The Slide Fire burns near 89A in Oak Creek Canyon on Wednesday morning, May 21, 2014. (Photo by Tom Tingle/ The Arizona Republic)

The Slide Fire burns near 89A in Oak Creek Canyon on Wednesday morning, May 21, 2014. (Photo by Tom Tingle/ The Arizona Republic)

The Slide Fire began on May 20, 2014, near Slide Rock State Park north of Sedona. Southernly winds quickly moved it up into Oak Creek Canyon and then hikers, photographers, adventurers and outdoor lovers watched in horror as it moved into one of the gems of Arizona, the West Fork of Oak Creek. At the time of this post on June 1, 2014, the fire has burned over 21,000 acres and is 90% contained. Residents in Oak Creek Canyon that were forced to evacuate have been let back in their homes, so it appears the fire is very much under control. Firefighters have moved into the mop up phase.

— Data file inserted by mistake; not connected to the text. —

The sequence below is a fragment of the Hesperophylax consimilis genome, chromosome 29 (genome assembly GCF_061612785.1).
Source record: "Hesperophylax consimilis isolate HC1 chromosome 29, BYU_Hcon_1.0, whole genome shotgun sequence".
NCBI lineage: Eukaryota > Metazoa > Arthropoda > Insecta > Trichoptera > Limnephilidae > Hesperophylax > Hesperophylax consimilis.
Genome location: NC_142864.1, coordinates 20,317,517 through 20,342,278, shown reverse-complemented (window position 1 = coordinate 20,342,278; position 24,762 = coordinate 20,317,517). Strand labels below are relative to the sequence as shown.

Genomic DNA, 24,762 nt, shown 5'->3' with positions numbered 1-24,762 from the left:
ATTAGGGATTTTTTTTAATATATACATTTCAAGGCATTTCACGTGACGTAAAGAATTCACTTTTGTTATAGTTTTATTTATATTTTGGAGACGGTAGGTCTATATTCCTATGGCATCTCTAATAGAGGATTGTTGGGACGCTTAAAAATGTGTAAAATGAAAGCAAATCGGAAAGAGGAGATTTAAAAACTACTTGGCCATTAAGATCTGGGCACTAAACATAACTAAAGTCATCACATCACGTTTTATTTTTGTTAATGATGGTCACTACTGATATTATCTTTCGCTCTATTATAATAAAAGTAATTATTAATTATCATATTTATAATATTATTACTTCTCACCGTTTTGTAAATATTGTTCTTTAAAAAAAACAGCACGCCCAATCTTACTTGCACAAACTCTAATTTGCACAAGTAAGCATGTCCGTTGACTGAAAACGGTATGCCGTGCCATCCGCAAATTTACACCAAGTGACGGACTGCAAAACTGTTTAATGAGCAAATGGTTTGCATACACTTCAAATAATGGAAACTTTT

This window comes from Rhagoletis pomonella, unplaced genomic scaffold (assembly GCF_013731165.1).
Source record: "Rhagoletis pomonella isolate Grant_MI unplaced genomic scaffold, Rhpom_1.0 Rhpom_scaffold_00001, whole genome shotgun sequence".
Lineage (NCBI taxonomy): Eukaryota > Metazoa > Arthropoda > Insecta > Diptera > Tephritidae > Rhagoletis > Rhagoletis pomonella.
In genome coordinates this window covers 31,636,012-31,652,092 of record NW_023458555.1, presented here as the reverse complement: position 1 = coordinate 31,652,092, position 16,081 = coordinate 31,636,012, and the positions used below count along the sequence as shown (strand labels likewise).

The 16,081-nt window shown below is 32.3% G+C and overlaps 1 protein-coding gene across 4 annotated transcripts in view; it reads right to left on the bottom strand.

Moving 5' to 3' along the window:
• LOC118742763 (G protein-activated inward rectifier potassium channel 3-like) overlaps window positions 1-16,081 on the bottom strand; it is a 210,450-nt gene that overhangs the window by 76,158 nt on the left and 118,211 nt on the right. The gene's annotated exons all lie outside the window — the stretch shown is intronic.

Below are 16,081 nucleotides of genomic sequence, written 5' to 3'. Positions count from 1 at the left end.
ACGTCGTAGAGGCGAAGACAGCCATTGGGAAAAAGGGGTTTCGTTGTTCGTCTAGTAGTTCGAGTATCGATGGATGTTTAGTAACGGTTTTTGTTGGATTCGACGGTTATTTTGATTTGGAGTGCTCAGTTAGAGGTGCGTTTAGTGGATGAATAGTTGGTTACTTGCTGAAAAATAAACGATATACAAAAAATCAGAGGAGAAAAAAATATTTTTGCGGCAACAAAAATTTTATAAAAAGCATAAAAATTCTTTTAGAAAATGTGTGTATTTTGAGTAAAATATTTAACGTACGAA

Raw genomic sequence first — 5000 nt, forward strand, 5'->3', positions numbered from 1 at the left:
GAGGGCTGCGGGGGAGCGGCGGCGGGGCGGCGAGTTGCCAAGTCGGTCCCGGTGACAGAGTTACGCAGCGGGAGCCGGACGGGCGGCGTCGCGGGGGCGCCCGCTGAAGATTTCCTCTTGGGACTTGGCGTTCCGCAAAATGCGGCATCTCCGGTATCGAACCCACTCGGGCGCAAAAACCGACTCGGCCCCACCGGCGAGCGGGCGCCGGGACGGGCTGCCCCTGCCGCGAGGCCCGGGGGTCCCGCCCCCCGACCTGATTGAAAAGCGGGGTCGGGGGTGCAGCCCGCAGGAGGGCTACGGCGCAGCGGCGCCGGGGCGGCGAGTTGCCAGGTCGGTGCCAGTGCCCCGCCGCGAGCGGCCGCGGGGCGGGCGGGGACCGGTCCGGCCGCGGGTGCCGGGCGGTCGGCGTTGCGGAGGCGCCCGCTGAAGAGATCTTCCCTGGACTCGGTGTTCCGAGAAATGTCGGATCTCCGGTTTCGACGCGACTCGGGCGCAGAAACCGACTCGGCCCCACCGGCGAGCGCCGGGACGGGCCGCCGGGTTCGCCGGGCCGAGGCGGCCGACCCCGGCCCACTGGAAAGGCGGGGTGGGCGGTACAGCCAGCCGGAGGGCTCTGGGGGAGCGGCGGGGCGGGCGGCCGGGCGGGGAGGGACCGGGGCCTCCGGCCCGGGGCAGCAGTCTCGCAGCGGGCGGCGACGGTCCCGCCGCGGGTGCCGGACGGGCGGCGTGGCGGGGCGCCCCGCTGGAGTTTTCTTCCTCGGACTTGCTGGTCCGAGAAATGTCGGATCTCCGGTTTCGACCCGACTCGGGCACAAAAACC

Unlike the unimaginable tragedy of last year’s Yarnell Hill Fire that killed 19 firefighters and destroyed over 100 homes and structures, this fire has caused no major injuries or burned any structures. I do not wish to take away from the primary importance of the lack of human suffering in this event or from the hard work and bravery of our wildland fire firefighters that worked the Slide Fire, but I must say my heart aches to think that such a unique and pristine American habitat has undoubtedly been greatly affected, possibly for a very long time to come. Of course until boots are on the ground it is hard to say the extent of the damage to this habitat. I have heard some reports from firefighters who worked the Slide Fire that said much of the pristine quality of the W. Fork is still intact. They say in many areas the fire was kept at a low intensity preventing it from getting into the canopy of the trees. This is known as a crown fire and essentially obliterates the forest that it burns. If the fire did not crown then it is actually healthy for the habitat in the long run. Needless to say when you look at the map of the Slide Fire on the InciWeb site it doesn’t look promising. I think if you asked most Arizona canyoneers what area they would most not want to burn related to their favorite canyons, this is a worst case scenario. Illusions, Insomnia, Immaculate, Barney Spring, Flintstone, Casner Cabin, Crack Addict in addition to the West Fork and Sterling Canyons that they feed into, are all completely within the boundaries of the Slide Fire.